Routt, Moffat tax valuation dinged by reduction in valuation of Hayden Station power plant
February 16, 2017
Hayden Generating Station and Salt River Project
Generation type: steam turbine
Ownership, in addition to Xcel Energy: PacifiCorp, Portland, Oregon, and Salt River Project, Phoenix, Arizona. Xcel is the operator.
Capacity: 446 megawatts from two coal-fired generating units with Unit One producing 184 MW and Unit Two producing 262 MW with Salt River receiving 131 MW of that.
Ownership: Unit One: Xcel Energy – 75.5 percent, PacifiCorp – 24.5 percent; Unit Two: Salt River Project – 50 percent, Excel Energy 37.4 percent and PacifiCorp – 12.6 percent.
Pollution controls: bag houses remove particulates from flue gas, dry scrubbers reduce sulfur dioxide emissions and over-fire air equipment reduces nitrogen oxide emissions.
Steamboat Springs — The nation's declining dependence on coal-fired power plants is coming home to roost in Northwest Colorado in the form of reduced property tax valuation assigned to plants such as the Hayden Station in Routt County and the Craig Station in Moffat County, and it looks like the result will be reduced property tax revenues here.
The Salt River Project, one of three owners of the two power plants, has won a $6.5 million reduction in its share of the overall valuation of Hayden Station from the State Board of Appeals, resulting in a total refund due of $366,300 dating back to 2014. The reduction was made after accountants with Ernst & Young persuaded the board of appeals that, because the hard assets at the power plant aren't as salable as they once were, they are "economically obsolete." The value of the reduction in Moffat County is considerably larger.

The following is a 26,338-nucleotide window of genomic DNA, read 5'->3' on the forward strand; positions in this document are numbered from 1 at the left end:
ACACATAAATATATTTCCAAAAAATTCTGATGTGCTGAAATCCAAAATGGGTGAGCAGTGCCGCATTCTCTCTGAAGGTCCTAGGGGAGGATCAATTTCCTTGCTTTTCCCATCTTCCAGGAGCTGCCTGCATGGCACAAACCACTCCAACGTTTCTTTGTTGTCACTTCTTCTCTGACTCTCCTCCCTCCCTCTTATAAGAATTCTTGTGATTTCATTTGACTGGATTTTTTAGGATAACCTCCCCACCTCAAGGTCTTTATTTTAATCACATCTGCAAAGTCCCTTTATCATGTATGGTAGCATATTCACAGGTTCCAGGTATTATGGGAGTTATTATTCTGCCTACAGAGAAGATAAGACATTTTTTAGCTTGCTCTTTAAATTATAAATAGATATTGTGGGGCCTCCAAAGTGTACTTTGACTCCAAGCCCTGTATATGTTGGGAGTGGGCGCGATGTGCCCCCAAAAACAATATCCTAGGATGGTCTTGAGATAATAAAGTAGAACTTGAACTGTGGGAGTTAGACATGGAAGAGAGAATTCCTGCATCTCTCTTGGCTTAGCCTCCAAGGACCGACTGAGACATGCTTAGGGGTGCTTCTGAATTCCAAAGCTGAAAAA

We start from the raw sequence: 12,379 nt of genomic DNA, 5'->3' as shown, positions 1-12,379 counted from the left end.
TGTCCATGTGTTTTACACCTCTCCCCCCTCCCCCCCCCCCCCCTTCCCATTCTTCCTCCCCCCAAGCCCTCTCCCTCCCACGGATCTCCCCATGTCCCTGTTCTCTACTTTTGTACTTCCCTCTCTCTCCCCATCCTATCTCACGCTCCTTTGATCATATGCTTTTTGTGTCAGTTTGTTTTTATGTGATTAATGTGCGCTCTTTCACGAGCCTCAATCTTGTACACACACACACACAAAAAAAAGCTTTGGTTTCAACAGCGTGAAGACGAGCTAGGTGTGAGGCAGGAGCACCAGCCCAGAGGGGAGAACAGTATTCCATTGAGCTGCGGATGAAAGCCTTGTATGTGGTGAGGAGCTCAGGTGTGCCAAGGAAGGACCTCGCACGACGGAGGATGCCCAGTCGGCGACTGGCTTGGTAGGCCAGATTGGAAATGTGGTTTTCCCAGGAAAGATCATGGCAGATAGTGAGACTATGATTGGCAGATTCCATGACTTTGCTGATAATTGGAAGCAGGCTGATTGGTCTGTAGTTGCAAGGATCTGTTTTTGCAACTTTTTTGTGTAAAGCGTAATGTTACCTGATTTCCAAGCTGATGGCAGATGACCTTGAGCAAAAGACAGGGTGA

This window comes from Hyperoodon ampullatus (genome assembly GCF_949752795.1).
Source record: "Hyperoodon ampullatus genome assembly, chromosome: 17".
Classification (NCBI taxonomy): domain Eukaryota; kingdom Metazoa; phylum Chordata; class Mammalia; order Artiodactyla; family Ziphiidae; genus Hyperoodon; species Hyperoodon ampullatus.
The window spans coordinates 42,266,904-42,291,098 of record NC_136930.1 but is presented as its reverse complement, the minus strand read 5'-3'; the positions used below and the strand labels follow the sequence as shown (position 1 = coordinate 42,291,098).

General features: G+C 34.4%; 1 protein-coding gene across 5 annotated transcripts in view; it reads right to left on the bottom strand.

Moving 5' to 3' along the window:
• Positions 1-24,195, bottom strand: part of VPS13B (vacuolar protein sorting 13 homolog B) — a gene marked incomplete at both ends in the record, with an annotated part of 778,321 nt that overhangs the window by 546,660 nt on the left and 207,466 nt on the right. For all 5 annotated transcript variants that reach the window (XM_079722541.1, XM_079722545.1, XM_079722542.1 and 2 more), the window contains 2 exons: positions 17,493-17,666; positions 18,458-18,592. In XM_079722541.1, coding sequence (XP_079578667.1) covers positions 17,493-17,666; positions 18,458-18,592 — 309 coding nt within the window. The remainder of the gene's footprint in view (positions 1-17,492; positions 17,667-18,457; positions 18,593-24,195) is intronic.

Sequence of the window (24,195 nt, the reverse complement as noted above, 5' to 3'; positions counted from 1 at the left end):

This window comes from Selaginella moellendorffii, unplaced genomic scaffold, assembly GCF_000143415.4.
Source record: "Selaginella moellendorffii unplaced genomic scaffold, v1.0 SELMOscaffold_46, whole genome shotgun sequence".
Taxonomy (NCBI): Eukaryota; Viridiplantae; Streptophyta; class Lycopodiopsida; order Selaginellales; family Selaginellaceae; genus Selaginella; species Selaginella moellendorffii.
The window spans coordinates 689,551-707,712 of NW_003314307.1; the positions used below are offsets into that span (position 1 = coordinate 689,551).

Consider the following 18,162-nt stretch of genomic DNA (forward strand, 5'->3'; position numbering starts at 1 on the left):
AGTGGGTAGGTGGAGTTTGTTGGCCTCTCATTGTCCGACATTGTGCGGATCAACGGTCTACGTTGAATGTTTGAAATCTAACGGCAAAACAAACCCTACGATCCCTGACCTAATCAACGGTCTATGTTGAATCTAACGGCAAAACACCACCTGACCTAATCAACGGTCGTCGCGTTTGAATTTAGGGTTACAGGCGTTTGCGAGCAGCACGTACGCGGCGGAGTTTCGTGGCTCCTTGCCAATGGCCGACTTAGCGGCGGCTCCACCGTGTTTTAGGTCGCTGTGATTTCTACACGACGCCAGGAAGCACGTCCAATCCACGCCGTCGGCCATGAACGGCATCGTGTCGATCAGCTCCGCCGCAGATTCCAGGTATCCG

However, Routt and Moffat County commissioners may not take the ruling lying down. They are considering hiring an expert outside appraiser who formerly valued power plants for the state of Utah to review the paperwork in the stipulated settlement reached between the Colorado and Salt River at a shared cost of about $3,000. The goal is to learn if there are grounds for the two counties to challenge the state ruling.
"Right now, we're flying blind," Routt County Assessor Gary Peterson said. "We don't do business valuations. We have to rely on the Department of Taxation appraiser, and we'd like to see an independent person review that material. I think we owe it to the taxpayers in other taxing entities to try our best and not just roll over and accept this."
The result of the reduced valuation of Salt River’s share in the power plant will negatively impact a variety of taxing entities, from Routt County government, itself, to the Solandt Hospital, the West Routt Library District and the West Routt Fire Protection District in Hayden.
"The three owners of the Hayden power plant made up 53 percent of the (Hayden) schools' taxable valuation in tax year 2014 (payable in 2015)," Peterson told Steamboat Today in September 2016.
However, a spokesperson for the Hayden School district previously told Steamboat Today their exposure is limited, because the state of Colorado will backfill the budget shortfall.
But there is also risk involved in challenging the Board of Appeals’ stipulated agreement with Salt River. The board reduced the utility's property valuation for 2016 by 38.7 percent, resulting in a tax refund from Routt County taxing entities of $90,400. But there's more, including a $113,000 (44.1 percent reduction) tax refund from 2015 and a $162,900 tax refund (49.8 percent valuation reduction), all subject to interest payments of 1 percent per month.
The catch is that Salt River has offered to waive the taxes, amounting to about $50,000, if Routt County doesn't appeal the new valuation, Peterson said.
The Salt River Project is both the largest water utility and electrical power utility in Arizona but owns the smallest share of the Hayden Station power plant.
And a bigger concern is whether Excel Energy and PacifiCorp., which own bigger shares of the two generating units at the Hayden power plant, will also seek further property tax reductions, even though they've already had valuation adjustments for economic obsolescence.